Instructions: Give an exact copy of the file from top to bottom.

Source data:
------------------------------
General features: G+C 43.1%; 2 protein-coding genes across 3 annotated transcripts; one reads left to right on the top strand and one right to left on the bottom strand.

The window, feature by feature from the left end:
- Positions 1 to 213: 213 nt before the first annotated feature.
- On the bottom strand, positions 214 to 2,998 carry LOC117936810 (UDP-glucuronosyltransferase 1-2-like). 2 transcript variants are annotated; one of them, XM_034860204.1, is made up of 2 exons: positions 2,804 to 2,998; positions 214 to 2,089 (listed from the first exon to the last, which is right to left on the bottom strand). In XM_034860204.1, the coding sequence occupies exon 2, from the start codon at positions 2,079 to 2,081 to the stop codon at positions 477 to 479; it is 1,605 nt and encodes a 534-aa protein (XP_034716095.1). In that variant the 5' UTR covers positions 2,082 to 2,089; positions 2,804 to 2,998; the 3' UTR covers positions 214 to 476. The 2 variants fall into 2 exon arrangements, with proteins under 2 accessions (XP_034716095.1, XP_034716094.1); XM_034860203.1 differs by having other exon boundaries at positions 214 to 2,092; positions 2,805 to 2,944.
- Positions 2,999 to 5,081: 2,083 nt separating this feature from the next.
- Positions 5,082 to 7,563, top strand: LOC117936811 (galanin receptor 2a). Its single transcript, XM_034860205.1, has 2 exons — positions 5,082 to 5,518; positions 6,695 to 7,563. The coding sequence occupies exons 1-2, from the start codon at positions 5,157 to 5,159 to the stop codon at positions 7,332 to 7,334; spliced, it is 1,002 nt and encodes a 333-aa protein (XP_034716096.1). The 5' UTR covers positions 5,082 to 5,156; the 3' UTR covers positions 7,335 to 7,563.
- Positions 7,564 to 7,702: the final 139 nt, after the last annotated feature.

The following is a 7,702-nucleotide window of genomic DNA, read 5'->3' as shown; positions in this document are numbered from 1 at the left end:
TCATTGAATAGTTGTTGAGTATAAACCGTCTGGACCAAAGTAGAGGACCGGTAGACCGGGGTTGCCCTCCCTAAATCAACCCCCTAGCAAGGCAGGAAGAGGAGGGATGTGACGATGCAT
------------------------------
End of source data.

General features: G+C 43.1%; 2 protein-coding genes across 3 annotated transcripts; one reads left to right on the top strand and one right to left on the bottom strand.

The window, feature by feature from the left end:
- Positions 1 to 213: 213 nt before the first annotated feature.
- On the bottom strand, positions 214 to 2,998 carry LOC117936810 (UDP-glucuronosyltransferase 1-2-like). 2 transcript variants are annotated; one of them, XM_034860204.1, is made up of 2 exons: positions 2,804 to 2,998; positions 214 to 2,089 (listed from the first exon to the last, which is right to left on the bottom strand). In XM_034860204.1, the coding sequence occupies exon 2, from the start codon at positions 2,079 to 2,081 to the stop codon at positions 477 to 479; it is 1,605 nt and encodes a 534-aa protein (XP_034716095.1). In that variant the 5' UTR covers positions 2,082 to 2,089; positions 2,804 to 2,998; the 3' UTR covers positions 214 to 476. The 2 variants fall into 2 exon arrangements, with proteins under 2 accessions (XP_034716095.1, XP_034716094.1); XM_034860203.1 differs by having other exon boundaries at positions 214 to 2,092; positions 2,805 to 2,944.
- Positions 2,999 to 5,081: 2,083 nt separating this feature from the next.
- Positions 5,082 to 7,563, top strand: LOC117936811 (galanin receptor 2a). Its single transcript, XM_034860205.1, has 2 exons — positions 5,082 to 5,518; positions 6,695 to 7,563. The coding sequence occupies exons 1-2, from the start codon at positions 5,157 to 5,159 to the stop codon at positions 7,332 to 7,334; spliced, it is 1,002 nt and encodes a 333-aa protein (XP_034716096.1). The 5' UTR covers positions 5,082 to 5,156; the 3' UTR covers positions 7,335 to 7,563.
- Positions 7,564 to 7,702: the final 139 nt, after the last annotated feature.

The following is a 7,702-nucleotide window of genomic DNA, read 5'->3' as shown; positions in this document are numbered from 1 at the left end:
TCATTGAATAGTTGTTGAGTATAAACCGTCTGGACCAAAGTAGAGGACCGGTAGACCGGGGTTGCCCTCCCTAAATCAACCCCCTAGCAAGGCAGGAAGAGGAGGGATGTGACGATGCAT